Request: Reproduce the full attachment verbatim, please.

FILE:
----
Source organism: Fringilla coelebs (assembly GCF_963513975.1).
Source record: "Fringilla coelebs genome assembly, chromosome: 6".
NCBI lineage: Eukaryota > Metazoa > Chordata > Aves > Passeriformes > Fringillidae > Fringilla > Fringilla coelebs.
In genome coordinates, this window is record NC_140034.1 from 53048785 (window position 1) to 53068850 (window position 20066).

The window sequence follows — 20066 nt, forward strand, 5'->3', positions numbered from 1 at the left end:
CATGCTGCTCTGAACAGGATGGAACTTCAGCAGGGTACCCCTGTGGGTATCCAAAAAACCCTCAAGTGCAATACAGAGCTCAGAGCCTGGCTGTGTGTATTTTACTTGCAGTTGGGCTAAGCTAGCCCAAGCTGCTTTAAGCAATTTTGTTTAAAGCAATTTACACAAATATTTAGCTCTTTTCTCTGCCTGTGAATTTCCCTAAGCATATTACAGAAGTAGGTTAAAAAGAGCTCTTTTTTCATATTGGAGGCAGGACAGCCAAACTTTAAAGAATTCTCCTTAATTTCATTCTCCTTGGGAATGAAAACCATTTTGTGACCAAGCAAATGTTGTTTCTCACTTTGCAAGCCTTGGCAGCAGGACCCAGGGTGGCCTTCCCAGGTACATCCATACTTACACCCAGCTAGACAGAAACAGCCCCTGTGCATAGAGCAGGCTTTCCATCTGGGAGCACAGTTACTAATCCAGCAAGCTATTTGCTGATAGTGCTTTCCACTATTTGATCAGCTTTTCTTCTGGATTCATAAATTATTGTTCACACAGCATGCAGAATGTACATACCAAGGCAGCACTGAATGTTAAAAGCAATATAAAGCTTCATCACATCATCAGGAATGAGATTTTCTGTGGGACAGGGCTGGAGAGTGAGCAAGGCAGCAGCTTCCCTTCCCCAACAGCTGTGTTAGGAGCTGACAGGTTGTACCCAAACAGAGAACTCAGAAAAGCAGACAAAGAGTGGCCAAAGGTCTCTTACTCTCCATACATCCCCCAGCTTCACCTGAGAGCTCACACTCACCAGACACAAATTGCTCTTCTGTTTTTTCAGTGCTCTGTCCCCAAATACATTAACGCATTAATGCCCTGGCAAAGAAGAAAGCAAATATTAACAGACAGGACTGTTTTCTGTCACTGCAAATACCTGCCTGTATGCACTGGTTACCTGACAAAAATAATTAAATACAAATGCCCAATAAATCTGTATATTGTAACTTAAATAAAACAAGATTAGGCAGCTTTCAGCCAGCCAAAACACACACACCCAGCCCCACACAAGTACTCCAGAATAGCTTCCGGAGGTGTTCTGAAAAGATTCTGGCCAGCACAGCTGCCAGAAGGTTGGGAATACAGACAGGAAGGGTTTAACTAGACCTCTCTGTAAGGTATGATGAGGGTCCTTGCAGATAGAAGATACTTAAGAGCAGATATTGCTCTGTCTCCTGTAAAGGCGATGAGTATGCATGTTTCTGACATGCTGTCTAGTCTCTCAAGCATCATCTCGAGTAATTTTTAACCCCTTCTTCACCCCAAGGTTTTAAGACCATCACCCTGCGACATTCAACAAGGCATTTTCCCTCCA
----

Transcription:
Source organism: Fringilla coelebs (assembly GCF_963513975.1).
Source record: "Fringilla coelebs genome assembly, chromosome: 6".
NCBI lineage: Eukaryota > Metazoa > Chordata > Aves > Passeriformes > Fringillidae > Fringilla > Fringilla coelebs.
In genome coordinates, this window is record NC_140034.1 from 53048785 (window position 1) to 53068850 (window position 20066).

The window sequence follows — 20066 nt, forward strand, 5'->3', positions numbered from 1 at the left end:
CATGCTGCTCTGAACAGGATGGAACTTCAGCAGGGTACCCCTGTGGGTATCCAAAAAACCCTCAAGTGCAATACAGAGCTCAGAGCCTGGCTGTGTGTATTTTACTTGCAGTTGGGCTAAGCTAGCCCAAGCTGCTTTAAGCAATTTTGTTTAAAGCAATTTACACAAATATTTAGCTCTTTTCTCTGCCTGTGAATTTCCCTAAGCATATTACAGAAGTAGGTTAAAAAGAGCTCTTTTTTCATATTGGAGGCAGGACAGCCAAACTTTAAAGAATTCTCCTTAATTTCATTCTCCTTGGGAATGAAAACCATTTTGTGACCAAGCAAATGTTGTTTCTCACTTTGCAAGCCTTGGCAGCAGGACCCAGGGTGGCCTTCCCAGGTACATCCATACTTACACCCAGCTAGACAGAAACAGCCCCTGTGCATAGAGCAGGCTTTCCATCTGGGAGCACAGTTACTAATCCAGCAAGCTATTTGCTGATAGTGCTTTCCACTATTTGATCAGCTTTTCTTCTGGATTCATAAATTATTGTTCACACAGCATGCAGAATGTACATACCAAGGCAGCACTGAATGTTAAAAGCAATATAAAGCTTCATCACATCATCAGGAATGAGATTTTCTGTGGGACAGGGCTGGAGAGTGAGCAAGGCAGCAGCTTCCCTTCCCCAACAGCTGTGTTAGGAGCTGACAGGTTGTACCCAAACAGAGAACTCAGAAAAGCAGACAAAGAGTGGCCAAAGGTCTCTTACTCTCCATACATCCCCCAGCTTCACCTGAGAGCTCACACTCACCAGACACAAATTGCTCTTCTGTTTTTTCAGTGCTCTGTCCCCAAATACATTAACGCATTAATGCCCTGGCAAAGAAGAAAGCAAATATTAACAGACAGGACTGTTTTCTGTCACTGCAAATACCTGCCTGTATGCACTGGTTACCTGACAAAAATAATTAAATACAAATGCCCAATAAATCTGTATATTGTAACTTAAATAAAACAAGATTAGGCAGCTTTCAGCCAGCCAAAACACACACACCCAGCCCCACACAAGTACTCCAGAATAGCTTCCGGAGGTGTTCTGAAAAGATTCTGGCCAGCACAGCTGCCAGAAGGTTGGGAATACAGACAGGAAGGGTTTAACTAGACCTCTCTGTAAGGTATGATGAGGGTCCTTGCAGATAGAAGATACTTAAGAGCAGATATTGCTCTGTCTCCTGTAAAGGCGATGAGTATGCATGTTTCTGACATGCTGTCTAGTCTCTCAAGCATCATCTCGAGTAATTTTTAACCCCTTCTTCACCCCAAGGTTTTAAGACCATCACCCTGCGACATTCAACAAGGCATTTTCCCTCCA